SAN JOSE, CA – MARCH 24: Christian Pulisic #10 of the United States celebrates after scoring a goal against Honduras during their FIFA 2018 World Cup Qualifier at Avaya Stadium on March 24, 2017 in San Jose, California. (Photo by Ezra Shaw/Getty Images)

It’s never a bad thing when you can go on the road in CONCACAF and come home with a point. For that reason the US should be plenty happy about earning a 1-1 draw against Panama.

Prior to the two March World Cup qualifiers, manager Bruce Arena set out to claim four points from the two games. In that regard, it was mission accomplished, but if you’re an optimistic US fan it’s hard not to feel like the US dropped two points in Panama. This was, after all, a fixture that US won four years ago with a reserve team.

Obviously after watching the game, it’s hard to say the US were the better team and should have come away with three points. The problem is that this result was entirely predictable before the match even started, and that comes from one thing. After his coming out party Friday night where Christian Pulisic established himself as possibly the best player in the entire CONCACAF region, the US is already showing signs of developing an over-reliance on Pulisic.

During the Bob Bradley era, there were at times criticisms that the US had a tendency to simply sit back and wait for Landon Donovan, or Clint Dempsey, to do something magical to get them the win. Through the first two (competitive) games in the second Bruce Arena era, it’s fair to start being concerned about the team’s usage, or reliance on Pulisic.

Friday night against Honduras, the US deployed Pulisic in a central midfield role, giving him the freedom to roam around the field. This allowed Pulisic to be where he wanted to be, which allowed him to not only influence the game, but help make everyone else better.

Tuesday night against Panama, it was a completely different story. With Jermaine Jones returning from suspension, Arena opted to play a bit more defensively and re-insert Jones into the lineup, moving Pulisic out wide.

Pulisic wasn’t just asked to be a right winger though. While he was responsible for running up and down the wing, he was also tasked with cutting inside and serving as a no.10 underneath Jozy Altidore and Clint Dempsey (in theory converted right back Graham Zusi would push forward and provide the width on the right side). That’s a lot to put on someones plate, however for someone as good and as smart as Pulisic, it’s not too much for him to handle. Especially considering he plays various roles at Dortmund.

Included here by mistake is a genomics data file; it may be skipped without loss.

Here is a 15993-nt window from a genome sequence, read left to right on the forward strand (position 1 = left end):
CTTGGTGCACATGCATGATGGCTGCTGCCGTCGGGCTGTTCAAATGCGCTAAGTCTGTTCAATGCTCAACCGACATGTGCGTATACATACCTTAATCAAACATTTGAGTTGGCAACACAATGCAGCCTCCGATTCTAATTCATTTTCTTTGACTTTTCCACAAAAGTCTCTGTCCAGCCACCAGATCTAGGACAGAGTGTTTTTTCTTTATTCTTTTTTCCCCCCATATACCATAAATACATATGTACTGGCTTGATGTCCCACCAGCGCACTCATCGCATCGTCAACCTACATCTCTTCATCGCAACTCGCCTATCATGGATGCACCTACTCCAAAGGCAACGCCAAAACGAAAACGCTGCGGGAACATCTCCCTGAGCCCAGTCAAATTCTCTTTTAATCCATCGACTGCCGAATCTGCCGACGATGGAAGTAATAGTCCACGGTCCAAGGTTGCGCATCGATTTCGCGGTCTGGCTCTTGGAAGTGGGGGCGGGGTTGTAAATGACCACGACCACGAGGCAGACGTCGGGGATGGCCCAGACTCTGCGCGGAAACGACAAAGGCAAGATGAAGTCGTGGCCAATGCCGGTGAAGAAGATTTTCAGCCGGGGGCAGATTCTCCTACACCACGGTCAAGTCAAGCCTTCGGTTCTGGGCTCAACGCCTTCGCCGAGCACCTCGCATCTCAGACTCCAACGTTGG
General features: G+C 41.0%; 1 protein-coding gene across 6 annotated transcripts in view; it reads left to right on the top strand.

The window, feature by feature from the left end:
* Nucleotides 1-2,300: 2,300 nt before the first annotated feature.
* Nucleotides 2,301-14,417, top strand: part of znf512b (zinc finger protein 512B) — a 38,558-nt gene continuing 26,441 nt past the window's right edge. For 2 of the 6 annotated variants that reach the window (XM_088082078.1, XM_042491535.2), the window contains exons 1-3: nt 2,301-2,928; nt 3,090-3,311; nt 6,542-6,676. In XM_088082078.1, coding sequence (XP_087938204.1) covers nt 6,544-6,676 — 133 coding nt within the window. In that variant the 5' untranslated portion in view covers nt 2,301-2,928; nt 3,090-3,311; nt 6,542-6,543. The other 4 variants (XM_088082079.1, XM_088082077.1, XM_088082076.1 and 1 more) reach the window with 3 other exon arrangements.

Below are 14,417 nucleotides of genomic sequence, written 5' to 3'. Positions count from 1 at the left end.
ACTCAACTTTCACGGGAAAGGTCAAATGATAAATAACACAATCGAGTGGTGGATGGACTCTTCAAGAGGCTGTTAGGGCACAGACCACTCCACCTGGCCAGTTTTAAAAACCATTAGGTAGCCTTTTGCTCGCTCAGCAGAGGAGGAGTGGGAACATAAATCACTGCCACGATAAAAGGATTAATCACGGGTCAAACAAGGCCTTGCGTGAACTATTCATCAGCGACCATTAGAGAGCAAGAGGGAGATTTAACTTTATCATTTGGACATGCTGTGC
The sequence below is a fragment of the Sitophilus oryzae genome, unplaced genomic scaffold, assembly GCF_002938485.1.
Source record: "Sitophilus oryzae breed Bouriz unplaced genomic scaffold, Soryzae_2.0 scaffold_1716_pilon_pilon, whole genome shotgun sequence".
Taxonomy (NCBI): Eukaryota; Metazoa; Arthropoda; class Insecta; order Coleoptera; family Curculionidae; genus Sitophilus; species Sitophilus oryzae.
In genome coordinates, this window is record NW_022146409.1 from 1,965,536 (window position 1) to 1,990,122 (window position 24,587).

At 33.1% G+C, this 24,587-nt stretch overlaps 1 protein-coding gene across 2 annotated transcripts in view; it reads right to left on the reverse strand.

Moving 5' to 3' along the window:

But that’s not how this played out. What happened was Jermaine Jones had a laugher of a game. He seemed to run around the field never knowing where he was supposed to be and never adding much of anything to the game. Up top, Jozy Altidore spent the entire game being nowhere near the action, even actively running away from the ball on several occasions.

The result of this meant that at times, Pulisic was forced to partner Bradley in central midfield, while at other times he was partnering Dempsey up top as the second striker. Suddenly two roles turned into four, and that is far too much for one player, let alone an 18-year-old, to handle.

While Bruce Arena didn’t plan on Pulisic having to cover for two of his veterans going AWOL in this game, the burden still falls on his shoulders because of how predictable it was that this would happen.

Seeing Altidore and Jones have poor games is nothing new. Altidore, who has scored just three career goals in away World Cup qualifying matches, has never been good outside the United States in CONCACAF matches. As we know, these matches tend to be physical affairs, and while Altidore is ironically a big physical player, he has never been successful against teams that play physically.

Altidore is also incapable of playing as a lone striker, which means if the US chooses to play him, they are essentially shoe-horned into playing a 4-4-2. That’s where Jones come in. Michael Bradley and Jermaine Jones have never been a successful pair in a 4-4-2 system. That was true when Bob Bradley was the manager, when Jurgen Klinsmann was the manager, and now when Bruce Arena is the manager. It’s almost as if when placed in this situation, the two bring out the worst in each other.

When Arena chose to start them together in a 4-4-2, it was obvious Jones was going to struggle. It almost seemed like Arena overthought and overcomplicated the whole situation. While Pulisic was often one of the furthest people forward he was also one of the first men back to defend.

The solution to this seems simple. If you want to play a 4-4-2, simply line Pulisic up next to Bradley. Pulisic has already shown both a willingness and an ability to defend, while also showing that that role allows him to influence the game the most.

If you insist on using him elsewhere, you run the risk on over-relying on him.

About Pauly Kwestel

Pauly is a Producer for WFAN in New York and the CBS Sports Radio Network. He has been writing about the beautiful game since 2010 and can be followed on twitter @pkwestelWFAN